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I love traveling abroad and visiting my family and friends who are scattered around the globe. I love buying them trinkets and gifts from Egypt too, but it can be difficult finding something that doesn’t look cheap, isn’t made in China and is authentic to the country or region. This summer I’m traveling to England to visit family and see a few friends and for the past couple of months I have been racking my brain trying to think of gifts to take. I’m sure that there are many people going through the same dilemma that I am experiencing so, I thought I would give you some insight.
The first time I take something to people, who are not from Egypt or have never visited the country, I take papyrus (paper the ancient Egyptians made) with ancient Egyptian scenes painted on or hieroglyphics. They are really nice when they are framed and hung on the wall.
Silver here is quite cheap, so some times I may buy silver khartooshes as bracelet charms, key chains or necklaces with their names written in hieroglyphics (ancient Egyptian writing). There is also the key of life and evil eye charm that could be bought and put on a chain. They also have a wide selection of Bedouin jewelry too that is very nice. I am a fan of the bracelets and necklaces.  I do need to point out that Egyptian silver tarnishes easily, so you may want to ask the vendor to dip them in platinum or something so that it stays nice and shiny.
Alabaster is a type of stone that is very Egyptian and you can find some small vases and statues made out of the sand colored stone. To test the quality of the alabaster you need to hold it up to the light. If the light shines through the stone and lights it up, then its real alabaster. Don’t buy too much of it, you fortune in access baggage.
In some shops you can find small clay statues of Egyptian men and women selling vegetables, smoking a sheesha (hubbly bubbly), sitting reading the Quraan and other typical scenes you would see while you are here in Egypt. I think they are very cute! I bought a few for myself to have at home.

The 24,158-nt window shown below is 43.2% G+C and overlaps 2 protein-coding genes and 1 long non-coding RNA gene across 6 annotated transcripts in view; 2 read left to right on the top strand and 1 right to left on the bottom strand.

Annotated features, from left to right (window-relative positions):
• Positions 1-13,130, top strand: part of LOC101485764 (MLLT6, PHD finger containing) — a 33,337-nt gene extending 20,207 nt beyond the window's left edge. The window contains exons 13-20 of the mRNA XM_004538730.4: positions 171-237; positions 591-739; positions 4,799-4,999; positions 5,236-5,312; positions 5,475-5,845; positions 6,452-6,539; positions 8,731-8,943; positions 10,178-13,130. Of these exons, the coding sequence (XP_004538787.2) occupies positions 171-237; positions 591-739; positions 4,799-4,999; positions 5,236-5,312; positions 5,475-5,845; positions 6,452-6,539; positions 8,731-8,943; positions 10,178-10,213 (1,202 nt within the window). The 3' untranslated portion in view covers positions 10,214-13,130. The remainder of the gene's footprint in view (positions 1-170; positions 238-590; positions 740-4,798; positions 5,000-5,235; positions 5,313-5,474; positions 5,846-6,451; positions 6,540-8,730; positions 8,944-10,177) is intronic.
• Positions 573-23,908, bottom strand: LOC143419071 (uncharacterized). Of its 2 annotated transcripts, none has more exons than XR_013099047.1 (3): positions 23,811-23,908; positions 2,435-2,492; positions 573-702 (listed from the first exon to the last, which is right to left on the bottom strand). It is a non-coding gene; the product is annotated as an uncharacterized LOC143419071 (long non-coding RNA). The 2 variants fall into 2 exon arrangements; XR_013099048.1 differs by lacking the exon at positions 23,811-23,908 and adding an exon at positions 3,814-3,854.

Leather in Egypt is of good quality. Wallets, shoulder purses, hand bags and Aladdin like shoes are a popular item to buy as gifts. Some people even prefer buying the small leather poof cushions to take back with them.
If baggage isn’t a problem, then you could buy your very own sheesha (they come in all sizes and colors) or a Tableya, a large bras plate that is the top of a table with designs etched in to it and the wooden legs that hold the table up an in place. The Bedouins use these in their tents.

If you are in to smoking Sheesha’s then I strongly recommend that you buy the tobacco for it here, it is highly over priced when you buy it abroad. Plus another advantage is that here we have all the flavors, while back home they don’t have the variety.
While we are on the subject of smoking, I know a lot of people like to burn incense to make their homes smell nice. This is the place to buy it!
If the gifts that I am taking are for kids then I get them little statuettes of pyramids to take for show and tell at school, camels, Bedouin head-dress with the white galabeya (long shirt like dress), belly dancing costume, both are good for Halloween costumes. Then you have the tabla (the drum musicians place under their arms to play) and sagaat (finger castanets that belly dancers wear). In some toy stores you might find Egyptian puppets. There are also the touristy T-shirts with hieroglyphics on them and the death mask of Tutankhamen (the youngest Egyptian Pharaoh). One of my favorite things to get kids is an inexpensive watch where the numbers of the face are in Arabic.
A place to go to buy all the trinkets and souvenir’s your heart could possibly desire is at Khan El Khalili, in Cairo. There you will find every kind, color, shape and price possible. I personally like going there to buy the Bedouin embroidered shirts, linen tops, Bedouin cushion covers and to haggle! In Alexandria, you would want to take a guided tour of Zanet El Sitat. Both are market like places.You have to be a good bargainer. Never settle for the first price they offer you!